Let me put this another way: if minds are active in perception (i.e. if minds are as Rs have taken them to be) then salience is not a matter of what you are looking atbut what you are looking for (this is TF’s felicitous distinction). And if this is so, every time you hear some cog-psych person talking about “salience” and attributing to it causal/explanatory powers, you should appreciate that what you are on the receiving end of is Eish propaganda. It’s just like when Es press “analogy” into service to explain how minds generalize/induce. There is no scientifically usefully available notions of either except as relativized to the specific properties of the minds involved. Again as TF puts it (4):
Rather than passively accounting for or recording everything directly in front of us, humans – and other organisms for that matter – instead actively look for things. The implication (contrary to psychophysics[5]) is that mind-to-world processes drive perception rather than world-to-mind processes.

Yup, sensation and perception are largely mind mediated activities. Once again, Rism is right and Eism is wrong (surprise!).

Now, all of this is probably obvious to you(at least once it is pointed out). But it seems that these points are still considered radical by some. For example, TF rightly observes that this view permeates the Big Data/Deep Learning (BD/DL) hoopla. If perception is simply picking out the objectively salient features of the environment unmediated by distorting preconceptions, then there is every reason to think that being able to quickly assimilate large amounts of input and statistically massage them quickly is the road to cognitive excellence. Deep Minds are built to do just that, and that is the problem (see herefor discussion of this issue by “friendly” critics of BD/DL).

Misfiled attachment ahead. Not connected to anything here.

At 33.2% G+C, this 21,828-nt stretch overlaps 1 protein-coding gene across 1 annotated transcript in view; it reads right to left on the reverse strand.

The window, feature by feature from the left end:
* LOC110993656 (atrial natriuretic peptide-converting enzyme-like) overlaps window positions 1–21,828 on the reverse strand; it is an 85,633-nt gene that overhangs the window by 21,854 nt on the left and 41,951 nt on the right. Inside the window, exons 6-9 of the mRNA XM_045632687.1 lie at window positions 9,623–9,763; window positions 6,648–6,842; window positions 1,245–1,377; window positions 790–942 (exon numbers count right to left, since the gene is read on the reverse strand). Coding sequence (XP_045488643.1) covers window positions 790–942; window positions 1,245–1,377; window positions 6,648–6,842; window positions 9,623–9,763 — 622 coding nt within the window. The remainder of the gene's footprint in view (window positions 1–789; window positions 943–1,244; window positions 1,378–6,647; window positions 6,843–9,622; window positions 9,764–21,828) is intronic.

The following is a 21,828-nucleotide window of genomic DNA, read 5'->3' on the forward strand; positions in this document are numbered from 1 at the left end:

But, if Rism is right, then minds are not passive pattern matchers or neutral data absorbers but are active probers of the passing scene looking for information to justify inferences the mind is built to make. And if this is right, and some objective notion of salience cannot be uncritically taken to undergird the notion of relevance, then purely passive minds (i.e. current Deep Minds) won’t be able to separate what is critical from what is not. 

Indeed, this is what lies behind the failure of current AI to get anywhere on unsupervised learning. Learning needs a point of view. Supervised learning provides the necessary perspective in curating the data (i.e. by separating out the relevan-to-the-task (e.g. find the bunny)) data from the non-relevant-to-the-task data). But absent a curator (that which is necessarily missing from unsupervised learning), the point of view (what is obvious/salient/relevant) must come from the learner (i.e. in this case, the Deep Mind program). So if the goal is to get theories of unsupervised learning, the hard problem is to figure out what minds consider relevant/salient/obvious and to put this into the machine’s mind. But, and here is the problem, this is precisely the problem that Eism brackets by taking salience to be an objective feature of the stimulus. Thus, to the degree that BD/DL embrace Eism (IMO, the standard working assumption), to that degree it will fail to address the problem of unsupervised learning (which, I am told, is theproblem that everyone (e.g. Hinton) thinks needs solving).[6]